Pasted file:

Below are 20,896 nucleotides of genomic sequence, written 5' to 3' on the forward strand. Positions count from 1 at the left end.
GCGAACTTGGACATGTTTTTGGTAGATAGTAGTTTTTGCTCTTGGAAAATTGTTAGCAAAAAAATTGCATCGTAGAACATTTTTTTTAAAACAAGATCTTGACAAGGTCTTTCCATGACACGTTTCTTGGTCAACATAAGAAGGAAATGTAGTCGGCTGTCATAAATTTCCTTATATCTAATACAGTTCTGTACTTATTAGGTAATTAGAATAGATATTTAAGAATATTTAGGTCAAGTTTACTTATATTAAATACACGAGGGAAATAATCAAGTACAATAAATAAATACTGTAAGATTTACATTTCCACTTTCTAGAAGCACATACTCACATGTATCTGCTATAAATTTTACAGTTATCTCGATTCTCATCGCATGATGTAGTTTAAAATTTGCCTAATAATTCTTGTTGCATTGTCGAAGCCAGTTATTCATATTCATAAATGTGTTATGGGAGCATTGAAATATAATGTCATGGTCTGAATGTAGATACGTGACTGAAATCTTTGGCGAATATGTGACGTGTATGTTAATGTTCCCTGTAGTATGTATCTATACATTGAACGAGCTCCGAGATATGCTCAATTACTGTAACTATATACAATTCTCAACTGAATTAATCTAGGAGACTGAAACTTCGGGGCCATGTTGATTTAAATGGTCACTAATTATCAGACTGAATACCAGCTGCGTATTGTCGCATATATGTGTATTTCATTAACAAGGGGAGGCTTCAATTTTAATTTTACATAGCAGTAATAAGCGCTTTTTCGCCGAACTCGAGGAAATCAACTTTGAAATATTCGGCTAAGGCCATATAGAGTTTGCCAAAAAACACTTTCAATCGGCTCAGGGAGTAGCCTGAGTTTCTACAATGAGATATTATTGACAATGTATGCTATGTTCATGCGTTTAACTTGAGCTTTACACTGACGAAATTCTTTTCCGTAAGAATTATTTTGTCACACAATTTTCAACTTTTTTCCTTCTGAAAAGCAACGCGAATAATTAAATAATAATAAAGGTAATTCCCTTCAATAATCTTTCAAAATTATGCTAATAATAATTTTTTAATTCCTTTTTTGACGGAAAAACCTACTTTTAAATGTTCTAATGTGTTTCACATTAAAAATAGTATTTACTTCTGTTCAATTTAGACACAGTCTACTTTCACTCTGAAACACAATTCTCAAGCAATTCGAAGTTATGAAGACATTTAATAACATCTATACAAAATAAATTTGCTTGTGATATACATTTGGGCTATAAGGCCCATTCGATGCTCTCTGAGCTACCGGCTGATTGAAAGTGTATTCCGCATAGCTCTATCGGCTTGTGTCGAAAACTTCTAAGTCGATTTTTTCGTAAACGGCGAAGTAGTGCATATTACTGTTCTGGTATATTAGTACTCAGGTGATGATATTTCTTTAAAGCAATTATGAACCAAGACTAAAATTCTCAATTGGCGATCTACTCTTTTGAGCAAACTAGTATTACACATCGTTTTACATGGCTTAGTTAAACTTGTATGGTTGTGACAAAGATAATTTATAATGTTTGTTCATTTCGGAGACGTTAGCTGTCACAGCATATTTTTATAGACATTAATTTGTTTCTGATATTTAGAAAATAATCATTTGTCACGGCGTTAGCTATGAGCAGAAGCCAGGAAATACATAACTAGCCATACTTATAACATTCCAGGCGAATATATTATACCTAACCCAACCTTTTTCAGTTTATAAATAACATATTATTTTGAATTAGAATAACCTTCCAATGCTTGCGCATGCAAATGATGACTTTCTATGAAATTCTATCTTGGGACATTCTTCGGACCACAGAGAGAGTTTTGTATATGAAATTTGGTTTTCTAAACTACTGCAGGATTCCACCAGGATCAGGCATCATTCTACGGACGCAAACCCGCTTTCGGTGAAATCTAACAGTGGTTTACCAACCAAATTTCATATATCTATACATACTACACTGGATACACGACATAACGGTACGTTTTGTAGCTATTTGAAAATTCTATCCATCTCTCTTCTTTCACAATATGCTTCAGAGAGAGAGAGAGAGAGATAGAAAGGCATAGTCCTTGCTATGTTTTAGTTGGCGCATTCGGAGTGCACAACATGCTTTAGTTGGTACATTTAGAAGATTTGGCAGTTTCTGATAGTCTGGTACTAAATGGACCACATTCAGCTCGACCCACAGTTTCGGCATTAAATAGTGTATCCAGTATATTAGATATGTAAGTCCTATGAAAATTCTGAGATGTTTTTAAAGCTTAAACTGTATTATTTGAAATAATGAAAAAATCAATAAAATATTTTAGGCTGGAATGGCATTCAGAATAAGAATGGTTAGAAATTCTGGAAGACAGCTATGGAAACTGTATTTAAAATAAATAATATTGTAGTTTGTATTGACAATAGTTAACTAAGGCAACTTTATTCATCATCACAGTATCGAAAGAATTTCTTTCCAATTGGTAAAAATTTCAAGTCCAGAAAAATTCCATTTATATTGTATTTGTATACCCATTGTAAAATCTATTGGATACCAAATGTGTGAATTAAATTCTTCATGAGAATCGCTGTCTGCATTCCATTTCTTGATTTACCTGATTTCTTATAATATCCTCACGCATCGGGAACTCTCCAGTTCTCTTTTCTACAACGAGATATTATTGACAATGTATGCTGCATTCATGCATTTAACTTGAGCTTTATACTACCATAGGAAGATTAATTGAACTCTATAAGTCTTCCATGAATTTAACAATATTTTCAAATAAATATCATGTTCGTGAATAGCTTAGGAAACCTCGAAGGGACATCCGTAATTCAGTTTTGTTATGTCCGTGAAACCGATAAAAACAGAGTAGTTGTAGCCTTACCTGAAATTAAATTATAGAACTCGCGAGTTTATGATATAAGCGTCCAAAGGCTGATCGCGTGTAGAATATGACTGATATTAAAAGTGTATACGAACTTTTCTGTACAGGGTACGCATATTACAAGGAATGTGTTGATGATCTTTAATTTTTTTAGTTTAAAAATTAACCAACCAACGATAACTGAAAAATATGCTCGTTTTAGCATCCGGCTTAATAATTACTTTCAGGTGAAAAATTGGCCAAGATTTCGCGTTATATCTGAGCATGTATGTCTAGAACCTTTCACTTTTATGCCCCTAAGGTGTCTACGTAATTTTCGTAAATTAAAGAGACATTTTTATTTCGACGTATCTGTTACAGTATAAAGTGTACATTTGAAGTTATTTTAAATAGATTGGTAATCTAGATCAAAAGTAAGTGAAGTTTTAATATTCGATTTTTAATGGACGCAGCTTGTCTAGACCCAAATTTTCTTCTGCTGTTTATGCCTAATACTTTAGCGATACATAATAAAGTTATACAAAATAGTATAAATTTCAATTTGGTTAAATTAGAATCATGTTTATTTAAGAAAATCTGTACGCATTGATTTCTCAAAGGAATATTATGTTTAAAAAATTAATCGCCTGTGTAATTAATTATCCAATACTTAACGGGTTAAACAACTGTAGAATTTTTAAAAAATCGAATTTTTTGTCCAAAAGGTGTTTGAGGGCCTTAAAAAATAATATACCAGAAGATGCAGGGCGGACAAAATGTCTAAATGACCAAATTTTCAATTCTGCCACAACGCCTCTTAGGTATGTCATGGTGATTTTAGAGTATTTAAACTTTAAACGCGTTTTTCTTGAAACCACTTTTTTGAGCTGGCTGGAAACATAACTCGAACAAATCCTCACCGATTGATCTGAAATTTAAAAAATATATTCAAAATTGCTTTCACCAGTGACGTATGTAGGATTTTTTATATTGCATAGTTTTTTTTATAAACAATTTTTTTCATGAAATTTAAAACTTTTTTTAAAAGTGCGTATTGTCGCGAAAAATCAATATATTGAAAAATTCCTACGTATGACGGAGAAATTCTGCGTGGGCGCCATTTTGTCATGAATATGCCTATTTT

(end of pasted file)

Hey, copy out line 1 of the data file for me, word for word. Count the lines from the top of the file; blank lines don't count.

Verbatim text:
Below are 20,896 nucleotides of genomic sequence, written 5' to 3' on the forward strand. Positions count from 1 at the left end.